Imo...we need to have a bill put forth that when people get a new plate on there car, truck, boat,or what have you... that a small fee be charged to cover the cost of letting the lien holder know, so they can keep up to date records on there collateral...right now people who are aware of LPR systems go to dmv and say they lost there plate or it was stolen so they can avoid cameras by getting a new plate. then dmv charges the lien holder for an updated plate...they should be charging the R/O not the bank and/or us
            Last edited by autoraider; 03-26-2012, 10:09 AM. Reason: ad something

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            • #7
              END OF LPR IN CALI?? California SB1330

              Ruh oh.....


              This is getting good...


              Roll Calls

              2012-03-27 - Do pass as amended, and re-refer to the Committee on Judiciary (Y: 5 N: 3 NV: 1) [PASS]


              History

              2012-03-28 - From committee: Do pass as amended and re-refer to Com. on JUD. (Ayes 5. Noes 3.) (March 27).
              2012-03-21 - Set for hearing March 27.
              2012-03-08 - Referred to Coms. on T. & H. and JUD.
              2012-02-24 - From printer. May be acted upon on or after March 25.
              2012-02-23 - Introduced. Read first time. To Com. on RLS. for assignment.

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              • #8
                End of LPR? I hope so.. It's just another way to get exploited by forwarders anyway..

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                • #9
                  Originally posted by nvtowing View Post
                  End of LPR? I hope so.. It's just another way to get exploited by forwarders anyway..
                  I disagree, I think its a great tool for this Industry and maybe its not where it should be but it will. I hope its not the end... Not familiar with the bill

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                  • #10
                    it'll die in committee.....nvtowing, are you sure this is the right industry for you....perhaps towing is better suited....personally, i'm about tired of your constant negative comments....so man up or move on

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                    • #11
                      Bryan,
                      instead of whining about, and misunderstanding my comment ... Why don't you explain why you think LPR is so great. In theory it should be, but in reality I don't see how it really benefits anyone but the Forwarders.. What do you think?

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                      • #12
                        This one has me twisted a little bit.. On one hand my job is to find people.. borrowers, bailjumpers...etc.. I use a ton of information sources to do this.. I enjoy my work, and i get a lot of satisfaction working a tough account and finding someone... When these camera cars first came out, i thought it was a great tool for the industry.. but the idea of storing data indefinitely on license plates hits and being able to Grid people this way makes me nervous. I mean think about it.. Would you guys support a govt agency having this sort of info and keeping it stored forever??? Its a civil liberties issue. My guess is it may die in the Judiciary, but it will keep coming back and back, in other states as well. Simitian seems pretty determined. As far as is it a great tool for repo companies ... Ive heard great things, and i have also heard nightmares of companies not being able to make money off them(i know, I know they werent using them right). So who knows.. But i can tell you the people who win the most are the banks and forwarders...with these. The industry is littered with junk skip work.. Its no sweat of a fowarding companies back to give you 6 address's..They know you probably wont get their car, but if you got LPR you have a chance to ping of the cars in the network in a hospital or airport or something...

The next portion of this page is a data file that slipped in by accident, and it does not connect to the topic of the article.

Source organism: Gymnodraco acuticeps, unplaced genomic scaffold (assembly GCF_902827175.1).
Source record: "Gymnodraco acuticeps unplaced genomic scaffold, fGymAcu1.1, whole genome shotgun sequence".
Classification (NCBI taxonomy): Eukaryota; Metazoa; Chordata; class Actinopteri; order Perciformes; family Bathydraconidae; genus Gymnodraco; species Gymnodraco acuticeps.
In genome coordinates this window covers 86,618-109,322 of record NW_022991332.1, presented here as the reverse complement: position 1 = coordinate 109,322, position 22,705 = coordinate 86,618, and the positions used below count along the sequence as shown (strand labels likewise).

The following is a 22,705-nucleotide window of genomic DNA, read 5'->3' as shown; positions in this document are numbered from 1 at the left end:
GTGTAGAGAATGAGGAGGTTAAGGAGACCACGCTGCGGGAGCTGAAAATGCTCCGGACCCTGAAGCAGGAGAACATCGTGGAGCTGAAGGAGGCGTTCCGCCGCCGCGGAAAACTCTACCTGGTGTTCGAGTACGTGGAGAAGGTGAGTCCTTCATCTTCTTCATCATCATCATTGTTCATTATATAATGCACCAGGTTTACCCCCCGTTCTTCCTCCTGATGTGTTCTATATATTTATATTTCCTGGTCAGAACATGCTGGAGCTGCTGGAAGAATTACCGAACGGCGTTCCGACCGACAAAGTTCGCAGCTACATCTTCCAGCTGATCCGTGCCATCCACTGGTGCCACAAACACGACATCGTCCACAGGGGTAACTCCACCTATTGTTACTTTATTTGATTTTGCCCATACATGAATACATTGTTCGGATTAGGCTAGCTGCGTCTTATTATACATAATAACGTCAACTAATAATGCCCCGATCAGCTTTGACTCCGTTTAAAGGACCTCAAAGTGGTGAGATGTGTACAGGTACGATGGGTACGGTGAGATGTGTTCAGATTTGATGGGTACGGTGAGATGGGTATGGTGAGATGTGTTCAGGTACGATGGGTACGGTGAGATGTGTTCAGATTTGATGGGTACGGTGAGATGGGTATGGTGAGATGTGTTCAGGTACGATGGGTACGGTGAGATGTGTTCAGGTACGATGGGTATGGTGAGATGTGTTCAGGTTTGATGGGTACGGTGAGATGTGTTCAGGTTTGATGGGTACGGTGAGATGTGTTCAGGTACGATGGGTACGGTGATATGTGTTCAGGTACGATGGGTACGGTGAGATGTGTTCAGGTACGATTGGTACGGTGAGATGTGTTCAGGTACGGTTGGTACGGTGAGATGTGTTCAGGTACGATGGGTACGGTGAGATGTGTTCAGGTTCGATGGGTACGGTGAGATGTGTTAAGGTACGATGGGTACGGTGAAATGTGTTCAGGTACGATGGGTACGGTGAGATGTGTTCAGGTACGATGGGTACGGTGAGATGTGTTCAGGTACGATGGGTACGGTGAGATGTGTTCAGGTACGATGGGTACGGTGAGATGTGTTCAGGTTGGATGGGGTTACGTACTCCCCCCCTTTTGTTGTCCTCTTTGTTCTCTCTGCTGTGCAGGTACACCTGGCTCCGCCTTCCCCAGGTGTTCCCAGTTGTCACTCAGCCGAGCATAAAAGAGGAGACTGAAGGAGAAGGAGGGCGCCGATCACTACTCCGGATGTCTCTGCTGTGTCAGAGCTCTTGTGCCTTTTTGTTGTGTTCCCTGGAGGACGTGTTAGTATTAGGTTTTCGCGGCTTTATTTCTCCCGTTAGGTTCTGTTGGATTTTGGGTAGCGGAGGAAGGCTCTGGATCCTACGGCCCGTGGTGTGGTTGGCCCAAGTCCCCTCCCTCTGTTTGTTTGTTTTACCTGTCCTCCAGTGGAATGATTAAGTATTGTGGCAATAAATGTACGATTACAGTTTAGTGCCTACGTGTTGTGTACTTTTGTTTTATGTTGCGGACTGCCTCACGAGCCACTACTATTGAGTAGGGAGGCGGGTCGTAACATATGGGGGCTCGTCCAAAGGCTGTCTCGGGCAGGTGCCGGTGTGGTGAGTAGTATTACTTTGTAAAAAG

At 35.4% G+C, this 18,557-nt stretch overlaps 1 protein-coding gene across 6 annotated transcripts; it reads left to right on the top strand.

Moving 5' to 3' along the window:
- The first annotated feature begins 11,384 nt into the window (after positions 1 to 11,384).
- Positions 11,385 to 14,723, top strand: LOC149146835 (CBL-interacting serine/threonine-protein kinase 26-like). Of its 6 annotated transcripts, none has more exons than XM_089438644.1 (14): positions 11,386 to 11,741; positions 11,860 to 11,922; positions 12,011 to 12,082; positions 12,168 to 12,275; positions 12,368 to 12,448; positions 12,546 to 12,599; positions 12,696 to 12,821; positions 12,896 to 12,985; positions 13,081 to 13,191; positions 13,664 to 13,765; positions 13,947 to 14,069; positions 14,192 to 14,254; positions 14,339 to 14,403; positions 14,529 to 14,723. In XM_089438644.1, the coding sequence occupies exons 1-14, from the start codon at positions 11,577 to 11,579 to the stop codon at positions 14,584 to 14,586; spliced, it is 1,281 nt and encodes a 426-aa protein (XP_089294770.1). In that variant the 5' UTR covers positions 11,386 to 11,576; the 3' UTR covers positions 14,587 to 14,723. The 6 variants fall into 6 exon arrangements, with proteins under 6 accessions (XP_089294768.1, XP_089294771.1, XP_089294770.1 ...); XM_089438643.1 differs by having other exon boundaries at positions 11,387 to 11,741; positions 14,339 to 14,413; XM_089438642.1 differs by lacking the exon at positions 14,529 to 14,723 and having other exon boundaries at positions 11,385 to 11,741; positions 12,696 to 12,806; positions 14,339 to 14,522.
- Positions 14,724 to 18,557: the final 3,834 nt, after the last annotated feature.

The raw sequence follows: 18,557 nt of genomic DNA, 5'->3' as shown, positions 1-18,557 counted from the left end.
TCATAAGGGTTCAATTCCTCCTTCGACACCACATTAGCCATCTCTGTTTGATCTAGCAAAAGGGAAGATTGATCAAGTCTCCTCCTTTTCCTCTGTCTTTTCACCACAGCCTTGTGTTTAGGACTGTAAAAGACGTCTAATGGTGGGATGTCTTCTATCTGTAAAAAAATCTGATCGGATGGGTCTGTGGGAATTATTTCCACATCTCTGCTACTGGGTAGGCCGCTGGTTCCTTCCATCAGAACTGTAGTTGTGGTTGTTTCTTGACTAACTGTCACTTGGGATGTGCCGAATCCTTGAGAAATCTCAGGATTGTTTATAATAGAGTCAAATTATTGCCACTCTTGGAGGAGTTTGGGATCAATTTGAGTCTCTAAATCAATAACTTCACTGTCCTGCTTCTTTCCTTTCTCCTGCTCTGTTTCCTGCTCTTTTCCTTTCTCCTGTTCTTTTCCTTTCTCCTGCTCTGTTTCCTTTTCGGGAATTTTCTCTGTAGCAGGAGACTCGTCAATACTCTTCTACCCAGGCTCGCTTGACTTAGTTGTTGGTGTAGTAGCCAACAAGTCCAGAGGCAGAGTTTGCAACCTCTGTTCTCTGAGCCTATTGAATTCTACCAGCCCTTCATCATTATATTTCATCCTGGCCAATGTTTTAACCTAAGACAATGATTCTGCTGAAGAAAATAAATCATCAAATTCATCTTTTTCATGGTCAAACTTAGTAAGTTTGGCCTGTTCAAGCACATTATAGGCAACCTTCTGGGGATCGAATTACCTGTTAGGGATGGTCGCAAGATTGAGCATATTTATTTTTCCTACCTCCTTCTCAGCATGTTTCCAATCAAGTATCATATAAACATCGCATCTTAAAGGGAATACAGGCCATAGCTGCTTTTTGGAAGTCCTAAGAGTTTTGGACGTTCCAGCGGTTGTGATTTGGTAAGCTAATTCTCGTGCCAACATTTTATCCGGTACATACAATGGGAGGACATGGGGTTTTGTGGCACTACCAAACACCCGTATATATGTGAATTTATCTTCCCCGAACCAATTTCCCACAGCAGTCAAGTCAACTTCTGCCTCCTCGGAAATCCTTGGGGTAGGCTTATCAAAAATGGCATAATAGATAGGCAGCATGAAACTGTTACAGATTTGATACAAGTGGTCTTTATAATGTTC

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                        • #13
                          Originally posted by nvtowing View Post
                          Bryan,
                          instead of whining about, and misunderstanding my comment ... Why don't you explain why you think LPR is so great. In theory it should be, but in reality I don't see how it really benefits anyone but the Forwarders.. What do you think?
                          Some companies make really good money from LPR, plus creating their own database and increasing recovery rates, I think it benefits not only forwarders but lenders and recovery agents. I have not tried every single system out there and I doubt that you have, not sure why you talk to negative about LPR when it has been a blessing for my company and others.

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                          • #14
                            Other states are going to outlaw it...


                            its just a matter of time...

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                            • #15
                              I like MV TRAC....You get a hit you pick it up on the spot...no waiting for approval B.S. plus the pay $ 400.00 a pop